The term “backup” commonly refers to the detrimental change in a bond’s yield and price before it is issued by a company. This term is actually jargon used by bond investors

The price of a bond backs up when a company finds the security more costly or less lucrative to issue than it had anticipated. A backup is usually caused by an unexpected change in interest rates and there are niche software for financing that are needed in any company.

The word “backup” is also used to describe a transaction in which an investor sells one bond to buy another, or it may denote a short-term price trend.

A backup is trader’s slang for an unfavorable change in the yield, spread, or price of a bond before it is issued.
Usually caused by a change in interest rates, a backup can damage a company’s effort to raise cash from the bond issue,
To compensate, companies need to raise the coupon on their bond issue or to sell their bonds at a discount.
The word backup may also describe the sale of a long-term bond to facilitate the purchase of a shorter-term bond to benefit from interest rate changes.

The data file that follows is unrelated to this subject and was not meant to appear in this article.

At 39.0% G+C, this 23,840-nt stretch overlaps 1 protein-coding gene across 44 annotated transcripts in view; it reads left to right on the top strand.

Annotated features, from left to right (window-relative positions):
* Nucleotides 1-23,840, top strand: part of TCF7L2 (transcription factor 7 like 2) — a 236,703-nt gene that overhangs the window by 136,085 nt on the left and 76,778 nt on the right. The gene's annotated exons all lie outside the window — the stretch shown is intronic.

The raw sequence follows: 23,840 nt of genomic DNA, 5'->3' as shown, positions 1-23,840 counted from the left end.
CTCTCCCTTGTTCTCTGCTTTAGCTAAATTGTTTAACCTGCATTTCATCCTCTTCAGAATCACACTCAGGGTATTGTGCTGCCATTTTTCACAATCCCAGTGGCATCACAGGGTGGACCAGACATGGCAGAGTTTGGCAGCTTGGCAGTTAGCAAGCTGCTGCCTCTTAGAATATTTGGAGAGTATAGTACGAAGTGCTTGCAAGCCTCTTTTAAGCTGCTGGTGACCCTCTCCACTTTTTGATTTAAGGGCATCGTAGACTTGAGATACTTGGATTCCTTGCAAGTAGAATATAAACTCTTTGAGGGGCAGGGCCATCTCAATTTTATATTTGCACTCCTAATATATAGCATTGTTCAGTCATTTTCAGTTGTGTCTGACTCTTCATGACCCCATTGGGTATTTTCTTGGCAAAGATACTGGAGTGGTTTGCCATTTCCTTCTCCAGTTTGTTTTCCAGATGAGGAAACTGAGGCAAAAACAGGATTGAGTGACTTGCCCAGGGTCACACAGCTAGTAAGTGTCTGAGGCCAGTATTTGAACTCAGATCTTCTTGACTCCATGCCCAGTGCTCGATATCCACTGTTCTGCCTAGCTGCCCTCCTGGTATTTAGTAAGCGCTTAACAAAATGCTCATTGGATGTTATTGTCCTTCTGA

A short-term price reversal in the markets overall may also be described as a backup.
How Backups Work
The term backup is lingo used by bond investors. In the bond market, a backup occurs when yields rise prior to issuance and offering price or coupon (interest) must be adjusted to compensate for the increase in required yield. A yield is the return paid on an investment and is generally expressed as the interest rate paid on the bond. When bonds’ yields rise, their rate of return rises. This means that effectively more money is paid out in interest relative to the price of the bond, which decreases. Thus, when yields rise prior to issuance of a bond, the issuer has to decide whether to increase the coupon (interest) rate they are willing to offer bondholders, or lower the price of the bond below par.

For instance, if interest rates increase, the required yields on newly issued bonds will rise with them. This forces a company that has yet to issue bonds to raise the coupon on its bond issue, which increases its cost of debt. The other option is for the company to sell its bonds at a discount and reduce the amount of cash it raises from issuing (selling) the bonds.


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